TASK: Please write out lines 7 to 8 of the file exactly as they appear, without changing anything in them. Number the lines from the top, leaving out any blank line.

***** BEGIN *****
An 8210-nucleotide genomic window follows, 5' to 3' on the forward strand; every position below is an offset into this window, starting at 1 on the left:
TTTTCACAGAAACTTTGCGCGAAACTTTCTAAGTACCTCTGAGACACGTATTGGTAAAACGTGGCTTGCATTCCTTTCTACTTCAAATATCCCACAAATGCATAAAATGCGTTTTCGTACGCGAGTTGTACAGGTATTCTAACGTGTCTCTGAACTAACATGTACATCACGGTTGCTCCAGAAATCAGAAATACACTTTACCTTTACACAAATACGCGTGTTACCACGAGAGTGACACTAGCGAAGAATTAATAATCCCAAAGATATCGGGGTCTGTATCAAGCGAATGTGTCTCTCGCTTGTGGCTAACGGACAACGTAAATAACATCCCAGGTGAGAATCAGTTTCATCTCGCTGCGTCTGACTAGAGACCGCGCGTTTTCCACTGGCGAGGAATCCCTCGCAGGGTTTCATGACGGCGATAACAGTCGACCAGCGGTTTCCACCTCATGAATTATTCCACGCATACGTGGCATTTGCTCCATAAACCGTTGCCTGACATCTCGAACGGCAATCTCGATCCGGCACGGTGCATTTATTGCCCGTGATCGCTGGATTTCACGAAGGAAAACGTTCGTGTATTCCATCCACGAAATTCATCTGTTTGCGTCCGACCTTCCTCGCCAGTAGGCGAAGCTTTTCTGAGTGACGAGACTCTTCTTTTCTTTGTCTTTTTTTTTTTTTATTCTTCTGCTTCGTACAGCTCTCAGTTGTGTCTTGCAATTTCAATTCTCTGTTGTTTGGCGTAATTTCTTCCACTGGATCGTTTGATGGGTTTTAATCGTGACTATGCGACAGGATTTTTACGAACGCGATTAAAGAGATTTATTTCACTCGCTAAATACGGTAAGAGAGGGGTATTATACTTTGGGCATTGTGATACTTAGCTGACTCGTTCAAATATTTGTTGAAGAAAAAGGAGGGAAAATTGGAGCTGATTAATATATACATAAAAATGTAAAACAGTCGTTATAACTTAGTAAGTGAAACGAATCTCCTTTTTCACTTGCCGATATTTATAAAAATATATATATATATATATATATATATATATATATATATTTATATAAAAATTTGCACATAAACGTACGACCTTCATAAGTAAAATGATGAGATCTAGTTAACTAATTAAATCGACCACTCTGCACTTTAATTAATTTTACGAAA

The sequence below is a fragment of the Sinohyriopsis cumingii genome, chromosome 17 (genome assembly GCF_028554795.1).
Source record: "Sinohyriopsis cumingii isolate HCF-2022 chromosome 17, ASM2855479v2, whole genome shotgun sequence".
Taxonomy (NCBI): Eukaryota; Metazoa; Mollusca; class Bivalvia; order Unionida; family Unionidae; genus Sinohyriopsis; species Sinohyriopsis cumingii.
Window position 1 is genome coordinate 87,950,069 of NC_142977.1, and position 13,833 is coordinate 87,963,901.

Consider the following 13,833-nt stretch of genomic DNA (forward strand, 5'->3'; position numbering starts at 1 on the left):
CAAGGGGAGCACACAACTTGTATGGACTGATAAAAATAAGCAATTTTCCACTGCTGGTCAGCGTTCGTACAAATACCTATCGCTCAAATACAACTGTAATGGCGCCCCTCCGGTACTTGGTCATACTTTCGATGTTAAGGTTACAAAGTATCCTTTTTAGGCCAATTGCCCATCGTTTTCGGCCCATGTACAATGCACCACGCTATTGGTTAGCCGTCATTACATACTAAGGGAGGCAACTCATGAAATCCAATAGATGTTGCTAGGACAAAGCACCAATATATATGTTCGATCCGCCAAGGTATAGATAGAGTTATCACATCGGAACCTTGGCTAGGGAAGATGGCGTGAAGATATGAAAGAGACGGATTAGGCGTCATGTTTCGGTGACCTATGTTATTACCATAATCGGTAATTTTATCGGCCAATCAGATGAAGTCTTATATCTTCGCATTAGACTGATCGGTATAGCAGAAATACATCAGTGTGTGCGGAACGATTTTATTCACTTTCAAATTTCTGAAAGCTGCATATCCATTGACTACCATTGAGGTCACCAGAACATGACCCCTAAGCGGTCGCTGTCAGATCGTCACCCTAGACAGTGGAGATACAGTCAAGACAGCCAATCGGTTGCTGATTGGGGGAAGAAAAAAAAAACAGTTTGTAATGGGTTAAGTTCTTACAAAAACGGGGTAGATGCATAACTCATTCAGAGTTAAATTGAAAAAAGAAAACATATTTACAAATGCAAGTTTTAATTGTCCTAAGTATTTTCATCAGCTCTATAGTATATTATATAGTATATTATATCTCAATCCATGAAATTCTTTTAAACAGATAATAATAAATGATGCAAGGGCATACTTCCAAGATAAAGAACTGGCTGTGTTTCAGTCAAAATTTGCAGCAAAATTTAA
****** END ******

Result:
Consider the following 13,833-nt stretch of genomic DNA (forward strand, 5'->3'; position numbering starts at 1 on the left):
CAAGGGGAGCACACAACTTGTATGGACTGATAAAAATAAGCAATTTTCCACTGCTGGTCAGCGTTCGTACAAATACCTATCGCTCAAATACAACTGTAATGGCGCCCCTCCGGTACTTGGTCATACTTTCGATGTTAAGGTTACAAAGTATCCTTTTTAGGCCAATTGCCCATCGTTTTCGGCCCATGTACAATGCACCACGCTATTGGTTAGCCGTCATTACATACTAAGGGAGGCAACTCATGAAATCCAATAGATGTTGCTAGGACAAAGCACCAATATATATGTTCGATCCGCCAAGGTATAGATAGAGTTATCACATCGGAACCTTGGCTAGGGAAGATGGCGTGAAGATATGAAAGAGACGGATTAGGCGTCATGTTTCGGTGACCTATGTTATTACCATAATCGGTAATTTTATCGGCCAATCAGATGAAGTCTTATATCTTCGCATTAGACTGATCGGTATAGCAGAAATACATCAGTGTGTGCGGAACGATTTTATTCACTTTCAAATTTCTGAAAGCTGCATATCCATTGACTACCATTGAGGTCACCAGAACATGACCCCTAAGCGGTCGCTGTCAGATCGTCACCCTAGACAGTGGAGATACAGTCAAGACAGCCAATCGGTTGCTGATTGGGGGAAGAAAAAAAAAACAGTTTGTAATGGGTTAAGTTCTTACAAAAACGGGGTAGATGCATAACTCATTCAGAGTTAAATTGAAAAAAGAAAACATATTTACAAATGCAAGTTTTAATTGTCCTAAGTATTTTCATCAGCTCTATAGTATATTATATAGTATATTATATCTCAATCCATGAAATTCTTTTAAACAGATAATAATAAATGATGCAAGGGCATACTTCCAAGATAAAGAACTGGCTGTGTTTCAGTCAAAATTTGCAGCAAAATTTAA